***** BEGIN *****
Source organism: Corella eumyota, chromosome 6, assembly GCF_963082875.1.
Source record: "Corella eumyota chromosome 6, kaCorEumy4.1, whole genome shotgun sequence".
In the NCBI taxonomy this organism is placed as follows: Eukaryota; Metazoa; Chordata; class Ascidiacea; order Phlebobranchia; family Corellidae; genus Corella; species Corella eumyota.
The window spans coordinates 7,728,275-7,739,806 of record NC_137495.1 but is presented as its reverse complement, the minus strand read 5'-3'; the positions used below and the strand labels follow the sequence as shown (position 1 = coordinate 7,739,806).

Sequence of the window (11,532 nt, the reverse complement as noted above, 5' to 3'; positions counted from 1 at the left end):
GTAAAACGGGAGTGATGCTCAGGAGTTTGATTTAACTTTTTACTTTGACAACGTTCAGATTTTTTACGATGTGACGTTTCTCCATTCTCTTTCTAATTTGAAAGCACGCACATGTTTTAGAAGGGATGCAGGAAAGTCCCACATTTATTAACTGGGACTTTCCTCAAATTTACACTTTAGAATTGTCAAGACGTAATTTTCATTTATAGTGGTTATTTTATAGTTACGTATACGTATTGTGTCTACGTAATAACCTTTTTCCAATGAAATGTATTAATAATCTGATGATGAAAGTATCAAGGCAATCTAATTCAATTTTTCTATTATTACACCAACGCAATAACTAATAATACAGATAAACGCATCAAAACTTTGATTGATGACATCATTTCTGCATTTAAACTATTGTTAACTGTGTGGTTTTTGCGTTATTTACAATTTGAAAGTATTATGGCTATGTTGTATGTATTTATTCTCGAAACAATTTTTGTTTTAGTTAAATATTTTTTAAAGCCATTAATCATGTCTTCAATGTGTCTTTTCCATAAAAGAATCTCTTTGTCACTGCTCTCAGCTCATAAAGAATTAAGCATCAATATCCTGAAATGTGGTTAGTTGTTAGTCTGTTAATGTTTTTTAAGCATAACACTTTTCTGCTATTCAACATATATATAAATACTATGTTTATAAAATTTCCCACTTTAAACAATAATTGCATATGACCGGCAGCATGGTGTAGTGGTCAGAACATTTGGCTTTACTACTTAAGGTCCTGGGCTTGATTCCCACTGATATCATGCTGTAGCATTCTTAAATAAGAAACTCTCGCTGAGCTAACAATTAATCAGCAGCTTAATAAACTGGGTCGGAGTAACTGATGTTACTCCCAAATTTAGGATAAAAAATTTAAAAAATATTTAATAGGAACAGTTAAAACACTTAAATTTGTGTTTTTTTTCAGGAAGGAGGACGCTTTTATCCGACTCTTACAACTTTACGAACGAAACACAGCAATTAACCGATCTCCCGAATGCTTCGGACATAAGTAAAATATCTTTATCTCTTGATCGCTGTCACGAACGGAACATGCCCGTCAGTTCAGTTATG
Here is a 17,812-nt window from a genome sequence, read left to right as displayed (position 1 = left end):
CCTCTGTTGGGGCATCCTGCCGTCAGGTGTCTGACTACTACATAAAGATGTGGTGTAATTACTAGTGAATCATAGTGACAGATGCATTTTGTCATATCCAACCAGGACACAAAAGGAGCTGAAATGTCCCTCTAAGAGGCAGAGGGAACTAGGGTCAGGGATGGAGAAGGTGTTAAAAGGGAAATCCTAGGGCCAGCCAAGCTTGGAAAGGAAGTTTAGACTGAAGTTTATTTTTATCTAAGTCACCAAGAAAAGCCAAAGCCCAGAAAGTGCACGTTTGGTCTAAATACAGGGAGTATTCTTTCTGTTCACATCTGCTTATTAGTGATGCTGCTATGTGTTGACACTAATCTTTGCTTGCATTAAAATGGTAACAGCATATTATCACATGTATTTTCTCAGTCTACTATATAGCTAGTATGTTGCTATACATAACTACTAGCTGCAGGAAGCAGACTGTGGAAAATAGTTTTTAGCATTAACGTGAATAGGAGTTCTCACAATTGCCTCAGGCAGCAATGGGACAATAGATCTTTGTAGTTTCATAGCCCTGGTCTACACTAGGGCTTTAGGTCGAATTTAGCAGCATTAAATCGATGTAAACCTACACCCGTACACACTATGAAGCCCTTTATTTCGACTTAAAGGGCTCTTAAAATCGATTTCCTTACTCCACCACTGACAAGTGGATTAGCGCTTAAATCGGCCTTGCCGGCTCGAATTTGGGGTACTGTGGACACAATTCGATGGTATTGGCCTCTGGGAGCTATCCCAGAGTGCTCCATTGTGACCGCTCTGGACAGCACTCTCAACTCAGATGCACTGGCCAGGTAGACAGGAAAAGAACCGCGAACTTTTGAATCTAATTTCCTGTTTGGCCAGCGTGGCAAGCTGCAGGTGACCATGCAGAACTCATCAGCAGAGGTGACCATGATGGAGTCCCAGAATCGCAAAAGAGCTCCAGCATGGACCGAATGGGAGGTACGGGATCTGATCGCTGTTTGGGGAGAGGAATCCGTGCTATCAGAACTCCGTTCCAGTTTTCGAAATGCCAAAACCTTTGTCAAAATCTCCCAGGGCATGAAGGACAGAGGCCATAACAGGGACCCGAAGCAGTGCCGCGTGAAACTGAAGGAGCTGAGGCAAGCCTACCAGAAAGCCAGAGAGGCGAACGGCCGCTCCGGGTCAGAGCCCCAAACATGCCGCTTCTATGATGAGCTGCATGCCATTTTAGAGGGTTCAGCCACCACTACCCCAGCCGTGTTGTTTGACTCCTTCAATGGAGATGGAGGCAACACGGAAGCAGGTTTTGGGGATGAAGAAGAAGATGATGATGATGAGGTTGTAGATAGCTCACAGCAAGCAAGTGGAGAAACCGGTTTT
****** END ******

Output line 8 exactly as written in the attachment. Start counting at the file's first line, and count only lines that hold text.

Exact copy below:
CCTCTGTTGGGGCATCCTGCCGTCAGGTGTCTGACTACTACATAAAGATGTGGTGTAATTACTAGTGAATCATAGTGACAGATGCATTTTGTCATATCCAACCAGGACACAAAAGGAGCTGAAATGTCCCTCTAAGAGGCAGAGGGAACTAGGGTCAGGGATGGAGAAGGTGTTAAAAGGGAAATCCTAGGGCCAGCCAAGCTTGGAAAGGAAGTTTAGACTGAAGTTTATTTTTATCTAAGTCACCAAGAAAAGCCAAAGCCCAGAAAGTGCACGTTTGGTCTAAATACAGGGAGTATTCTTTCTGTTCACATCTGCTTATTAGTGATGCTGCTATGTGTTGACACTAATCTTTGCTTGCATTAAAATGGTAACAGCATATTATCACATGTATTTTCTCAGTCTACTATATAGCTAGTATGTTGCTATACATAACTACTAGCTGCAGGAAGCAGACTGTGGAAAATAGTTTTTAGCATTAACGTGAATAGGAGTTCTCACAATTGCCTCAGGCAGCAATGGGACAATAGATCTTTGTAGTTTCATAGCCCTGGTCTACACTAGGGCTTTAGGTCGAATTTAGCAGCATTAAATCGATGTAAACCTACACCCGTACACACTATGAAGCCCTTTATTTCGACTTAAAGGGCTCTTAAAATCGATTTCCTTACTCCACCACTGACAAGTGGATTAGCGCTTAAATCGGCCTTGCCGGCTCGAATTTGGGGTACTGTGGACACAATTCGATGGTATTGGCCTCTGGGAGCTATCCCAGAGTGCTCCATTGTGACCGCTCTGGACAGCACTCTCAACTCAGATGCACTGGCCAGGTAGACAGGAAAAGAACCGCGAACTTTTGAATCTAATTTCCTGTTTGGCCAGCGTGGCAAGCTGCAGGTGACCATGCAGAACTCATCAGCAGAGGTGACCATGATGGAGTCCCAGAATCGCAAAAGAGCTCCAGCATGGACCGAATGGGAGGTACGGGATCTGATCGCTGTTTGGGGAGAGGAATCCGTGCTATCAGAACTCCGTTCCAGTTTTCGAAATGCCAAAACCTTTGTCAAAATCTCCCAGGGCATGAAGGACAGAGGCCATAACAGGGACCCGAAGCAGTGCCGCGTGAAACTGAAGGAGCTGAGGCAAGCCTACCAGAAAGCCAGAGAGGCGAACGGCCGCTCCGGGTCAGAGCCCCAAACATGCCGCTTCTATGATGAGCTGCATGCCATTTTAGAGGGTTCAGCCACCACTACCCCAGCCGTGTTGTTTGACTCCTTCAATGGAGATGGAGGCAACACGGAAGCAGGTTTTGGGGATGAAGAAGAAGATGATGATGATGAGGTTGTAGATAGCTCACAGCAAGCAAGTGGAGAAACCGGTTTT